The ascent of Ceann Garbh commences with a scramble over a boulder field to the base of the steep north-east slope. There is no easy way up the slope which is littered with rocks and areas of steep grass which can be treacherous when wet. Pick the best way you can find until eventually a narrow path appears and leads to the summit of Ceann Garbh.

Walk up Foinaven
Looking west from Ceann Garbh summit

The view down into Glas Choire Granda is spectacular as is the view west to the coast. On a clear day the northern tip of the Isle of Lewis can be seen on the horizon. To the south the curving ridge leads to the next objective, the summit of Ganu Mor.

Walk up Foinaven
The view down into Glas Choire Granda

Walk up Foinaven

The descent from Ceann Garbh heading towards Ganu MorDescend gently initially over broken ground before reaching a short section of grass. This would make a great spot for a wild camp but would require carrying water from below the bealach. Continue to the first cairn on the flat-ish summit which marks the highest point on Ganu Mor. The larger cairn a few metres to the east is slightly lower but with good visibility it gives more dramatic views into the corries on either side.

The summit cairn on Ganu Mor

With longer daylight hours and good weather a full out and back traverse along the ridge to the south would provide an exceptional mountain day but our route returns towards Ceann Garbh before descending its north-west ridge.

Walk up Foinaven
The quartzite ridge of Cranstackie to the east

Before the final rise to the summit of Ceann Garbh a cairn marks the point at which the route turns north-west and begins its descent over rocky and uneven ground, gradually losing height as it does. There are occasional marker cairns but in mist they are difficult to spot and good navigational skills will be required to maintain a north-west heading.
At the 500m contour the head of a crag is reached and care is needed on the descent of the steep, boggy ground before some relief is felt as more gentle terrain is reached. There now follows approximately five kilometres of arduous walking over undulating ground covered with small (and not so small) lochans requiring regular detours while maintaining a northerly heading. In good visibility use the mast on Meall na Moine as a marker when the immediate horizon is lost.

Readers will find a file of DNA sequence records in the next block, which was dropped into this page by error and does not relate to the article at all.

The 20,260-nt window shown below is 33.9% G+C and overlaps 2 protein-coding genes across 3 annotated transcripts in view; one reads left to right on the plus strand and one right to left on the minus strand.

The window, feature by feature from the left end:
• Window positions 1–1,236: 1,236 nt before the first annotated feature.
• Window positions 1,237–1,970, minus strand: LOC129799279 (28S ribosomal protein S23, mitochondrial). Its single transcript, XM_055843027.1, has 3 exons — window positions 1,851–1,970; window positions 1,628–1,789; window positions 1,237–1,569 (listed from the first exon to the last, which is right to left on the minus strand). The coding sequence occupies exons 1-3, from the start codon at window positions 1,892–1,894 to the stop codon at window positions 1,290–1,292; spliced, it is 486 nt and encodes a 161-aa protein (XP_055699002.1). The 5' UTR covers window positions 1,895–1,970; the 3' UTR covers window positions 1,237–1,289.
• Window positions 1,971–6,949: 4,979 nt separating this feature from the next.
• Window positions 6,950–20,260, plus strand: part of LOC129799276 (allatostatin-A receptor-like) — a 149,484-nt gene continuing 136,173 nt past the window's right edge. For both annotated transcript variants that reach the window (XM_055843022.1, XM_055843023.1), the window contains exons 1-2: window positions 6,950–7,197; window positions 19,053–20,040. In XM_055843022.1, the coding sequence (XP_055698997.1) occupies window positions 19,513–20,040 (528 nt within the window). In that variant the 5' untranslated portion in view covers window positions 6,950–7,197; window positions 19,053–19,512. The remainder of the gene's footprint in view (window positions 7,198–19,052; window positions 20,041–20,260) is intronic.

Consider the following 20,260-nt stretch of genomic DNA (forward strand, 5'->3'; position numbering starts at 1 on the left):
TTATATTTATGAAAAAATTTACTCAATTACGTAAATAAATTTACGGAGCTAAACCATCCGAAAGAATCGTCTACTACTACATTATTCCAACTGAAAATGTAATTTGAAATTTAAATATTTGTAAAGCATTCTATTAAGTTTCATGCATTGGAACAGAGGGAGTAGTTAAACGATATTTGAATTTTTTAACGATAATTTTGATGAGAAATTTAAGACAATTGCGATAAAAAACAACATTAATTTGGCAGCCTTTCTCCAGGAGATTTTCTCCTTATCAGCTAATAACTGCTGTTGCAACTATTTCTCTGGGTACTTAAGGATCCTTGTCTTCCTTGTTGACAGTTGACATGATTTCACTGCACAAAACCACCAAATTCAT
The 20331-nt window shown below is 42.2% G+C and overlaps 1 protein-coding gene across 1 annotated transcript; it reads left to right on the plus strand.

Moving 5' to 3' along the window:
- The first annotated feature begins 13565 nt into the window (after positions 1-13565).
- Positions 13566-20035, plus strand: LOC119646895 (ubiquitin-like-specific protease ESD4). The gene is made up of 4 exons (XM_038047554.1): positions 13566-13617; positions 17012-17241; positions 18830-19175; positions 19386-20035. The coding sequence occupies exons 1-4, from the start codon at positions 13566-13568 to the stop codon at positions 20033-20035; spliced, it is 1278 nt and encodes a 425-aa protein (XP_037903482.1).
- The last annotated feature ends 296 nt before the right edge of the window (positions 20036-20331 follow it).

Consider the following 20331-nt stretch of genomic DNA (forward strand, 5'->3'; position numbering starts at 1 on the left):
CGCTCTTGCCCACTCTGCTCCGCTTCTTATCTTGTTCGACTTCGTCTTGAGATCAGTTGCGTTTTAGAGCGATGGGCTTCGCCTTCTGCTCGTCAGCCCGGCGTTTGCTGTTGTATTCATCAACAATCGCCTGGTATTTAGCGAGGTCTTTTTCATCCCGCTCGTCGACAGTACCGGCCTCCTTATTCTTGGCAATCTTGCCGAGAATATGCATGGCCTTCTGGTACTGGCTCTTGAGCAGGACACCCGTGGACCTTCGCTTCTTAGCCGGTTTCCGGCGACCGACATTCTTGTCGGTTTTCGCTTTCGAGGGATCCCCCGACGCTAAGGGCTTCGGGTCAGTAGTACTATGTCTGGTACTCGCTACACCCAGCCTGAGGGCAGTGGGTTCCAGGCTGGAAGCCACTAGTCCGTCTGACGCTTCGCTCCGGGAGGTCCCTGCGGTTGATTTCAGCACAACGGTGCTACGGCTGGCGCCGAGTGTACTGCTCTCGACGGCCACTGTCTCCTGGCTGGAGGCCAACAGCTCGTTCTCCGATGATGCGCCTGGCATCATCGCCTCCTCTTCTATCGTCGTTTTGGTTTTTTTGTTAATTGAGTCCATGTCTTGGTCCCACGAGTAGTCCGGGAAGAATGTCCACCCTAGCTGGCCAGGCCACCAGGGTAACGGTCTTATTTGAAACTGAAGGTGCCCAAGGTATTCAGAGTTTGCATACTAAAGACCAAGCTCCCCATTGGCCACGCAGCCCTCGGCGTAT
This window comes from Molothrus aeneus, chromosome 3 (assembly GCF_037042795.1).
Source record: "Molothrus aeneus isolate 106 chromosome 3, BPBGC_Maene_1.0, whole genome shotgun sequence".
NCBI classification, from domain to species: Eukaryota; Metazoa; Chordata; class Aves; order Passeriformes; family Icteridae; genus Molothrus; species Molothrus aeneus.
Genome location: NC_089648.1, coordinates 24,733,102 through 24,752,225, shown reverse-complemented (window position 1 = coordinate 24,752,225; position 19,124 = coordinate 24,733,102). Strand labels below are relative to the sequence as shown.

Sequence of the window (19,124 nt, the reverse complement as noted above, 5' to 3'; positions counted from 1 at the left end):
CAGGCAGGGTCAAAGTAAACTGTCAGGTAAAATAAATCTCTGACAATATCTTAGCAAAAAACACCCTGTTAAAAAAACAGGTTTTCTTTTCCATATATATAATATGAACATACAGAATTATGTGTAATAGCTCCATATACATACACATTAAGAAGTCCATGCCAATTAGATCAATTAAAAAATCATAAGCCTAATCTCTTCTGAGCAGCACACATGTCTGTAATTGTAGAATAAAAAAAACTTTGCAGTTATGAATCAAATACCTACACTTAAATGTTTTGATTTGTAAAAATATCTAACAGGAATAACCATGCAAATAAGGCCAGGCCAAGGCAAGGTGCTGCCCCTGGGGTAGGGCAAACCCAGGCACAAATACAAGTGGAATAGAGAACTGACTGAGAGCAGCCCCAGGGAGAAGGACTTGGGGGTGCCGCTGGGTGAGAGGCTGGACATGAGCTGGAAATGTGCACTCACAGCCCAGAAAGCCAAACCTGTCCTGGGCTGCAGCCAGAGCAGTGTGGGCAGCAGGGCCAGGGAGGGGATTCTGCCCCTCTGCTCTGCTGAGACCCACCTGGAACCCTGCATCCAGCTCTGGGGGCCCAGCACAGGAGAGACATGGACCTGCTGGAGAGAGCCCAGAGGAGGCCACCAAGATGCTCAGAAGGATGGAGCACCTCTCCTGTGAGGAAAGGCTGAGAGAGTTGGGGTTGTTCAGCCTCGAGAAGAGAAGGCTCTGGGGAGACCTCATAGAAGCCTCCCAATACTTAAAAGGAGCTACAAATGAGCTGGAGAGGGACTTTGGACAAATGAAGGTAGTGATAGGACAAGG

Walk up Foinaven
The return route with Gualin House visible on the right

If you reach the road with dry feet then give yourself a pat on the back and walk the short distance past Gualin House to return to the car.

To avoid the long and potentially wet and boggy return it may be tempting to continue to the summit of Ceann Garbh and reverse the route of ascent, returning along the much drier estate track. If the ground was dry on the ascent then competent walkers and scramblers may consider this option but in wet or icy conditions a slip or fall on the steep descent to the bealach could have serious consequences.

Ian lives In Ardrossan and being only a fifty five minutes ferry crossing to Brodick, the Isle of Arran is his 'back yard'. He knows the mountains of the north of the island well and has walked every permutation of routes over the various summits. He is now spending more time further north exploring the Cairngorms, the far north-west and the mountains of the west of Scotland.